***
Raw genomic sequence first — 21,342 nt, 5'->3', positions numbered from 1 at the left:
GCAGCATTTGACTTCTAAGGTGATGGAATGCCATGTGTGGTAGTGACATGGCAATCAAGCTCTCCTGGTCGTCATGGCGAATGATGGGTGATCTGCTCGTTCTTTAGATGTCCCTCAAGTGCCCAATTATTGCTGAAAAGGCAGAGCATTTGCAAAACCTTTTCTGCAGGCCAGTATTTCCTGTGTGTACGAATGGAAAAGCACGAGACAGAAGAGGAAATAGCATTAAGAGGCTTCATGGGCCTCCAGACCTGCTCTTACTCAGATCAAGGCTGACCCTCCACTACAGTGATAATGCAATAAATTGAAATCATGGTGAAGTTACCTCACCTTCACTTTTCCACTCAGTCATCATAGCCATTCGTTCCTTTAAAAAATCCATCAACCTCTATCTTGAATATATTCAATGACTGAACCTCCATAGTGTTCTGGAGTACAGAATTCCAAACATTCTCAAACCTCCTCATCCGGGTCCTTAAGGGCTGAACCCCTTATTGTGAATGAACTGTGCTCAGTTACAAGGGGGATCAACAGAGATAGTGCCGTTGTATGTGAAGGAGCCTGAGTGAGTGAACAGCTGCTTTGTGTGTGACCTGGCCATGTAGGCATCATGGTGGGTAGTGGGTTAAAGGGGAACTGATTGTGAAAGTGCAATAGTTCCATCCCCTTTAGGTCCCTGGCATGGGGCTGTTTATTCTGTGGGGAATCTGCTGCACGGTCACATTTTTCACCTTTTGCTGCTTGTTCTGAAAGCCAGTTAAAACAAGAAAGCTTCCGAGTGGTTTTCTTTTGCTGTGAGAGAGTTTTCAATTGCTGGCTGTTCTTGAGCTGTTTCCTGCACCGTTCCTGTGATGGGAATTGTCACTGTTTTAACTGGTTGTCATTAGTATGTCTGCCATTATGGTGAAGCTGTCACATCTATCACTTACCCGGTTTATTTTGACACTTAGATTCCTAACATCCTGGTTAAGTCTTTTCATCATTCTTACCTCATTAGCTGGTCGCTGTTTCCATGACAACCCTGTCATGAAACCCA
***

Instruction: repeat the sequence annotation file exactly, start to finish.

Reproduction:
Raw genomic sequence first — 21,342 nt, 5'->3', positions numbered from 1 at the left:
GCAGCATTTGACTTCTAAGGTGATGGAATGCCATGTGTGGTAGTGACATGGCAATCAAGCTCTCCTGGTCGTCATGGCGAATGATGGGTGATCTGCTCGTTCTTTAGATGTCCCTCAAGTGCCCAATTATTGCTGAAAAGGCAGAGCATTTGCAAAACCTTTTCTGCAGGCCAGTATTTCCTGTGTGTACGAATGGAAAAGCACGAGACAGAAGAGGAAATAGCATTAAGAGGCTTCATGGGCCTCCAGACCTGCTCTTACTCAGATCAAGGCTGACCCTCCACTACAGTGATAATGCAATAAATTGAAATCATGGTGAAGTTACCTCACCTTCACTTTTCCACTCAGTCATCATAGCCATTCGTTCCTTTAAAAAATCCATCAACCTCTATCTTGAATATATTCAATGACTGAACCTCCATAGTGTTCTGGAGTACAGAATTCCAAACATTCTCAAACCTCCTCATCCGGGTCCTTAAGGGCTGAACCCCTTATTGTGAATGAACTGTGCTCAGTTACAAGGGGGATCAACAGAGATAGTGCCGTTGTATGTGAAGGAGCCTGAGTGAGTGAACAGCTGCTTTGTGTGTGACCTGGCCATGTAGGCATCATGGTGGGTAGTGGGTTAAAGGGGAACTGATTGTGAAAGTGCAATAGTTCCATCCCCTTTAGGTCCCTGGCATGGGGCTGTTTATTCTGTGGGGAATCTGCTGCACGGTCACATTTTTCACCTTTTGCTGCTTGTTCTGAAAGCCAGTTAAAACAAGAAAGCTTCCGAGTGGTTTTCTTTTGCTGTGAGAGAGTTTTCAATTGCTGGCTGTTCTTGAGCTGTTTCCTGCACCGTTCCTGTGATGGGAATTGTCACTGTTTTAACTGGTTGTCATTAGTATGTCTGCCATTATGGTGAAGCTGTCACATCTATCACTTACCCGGTTTATTTTGACACTTAGATTCCTAACATCCTGGTTAAGTCTTTTCATCATTCTTACCTCATTAGCTGGTCGCTGTTTCCATGACAACCCTGTCATGAAACCCA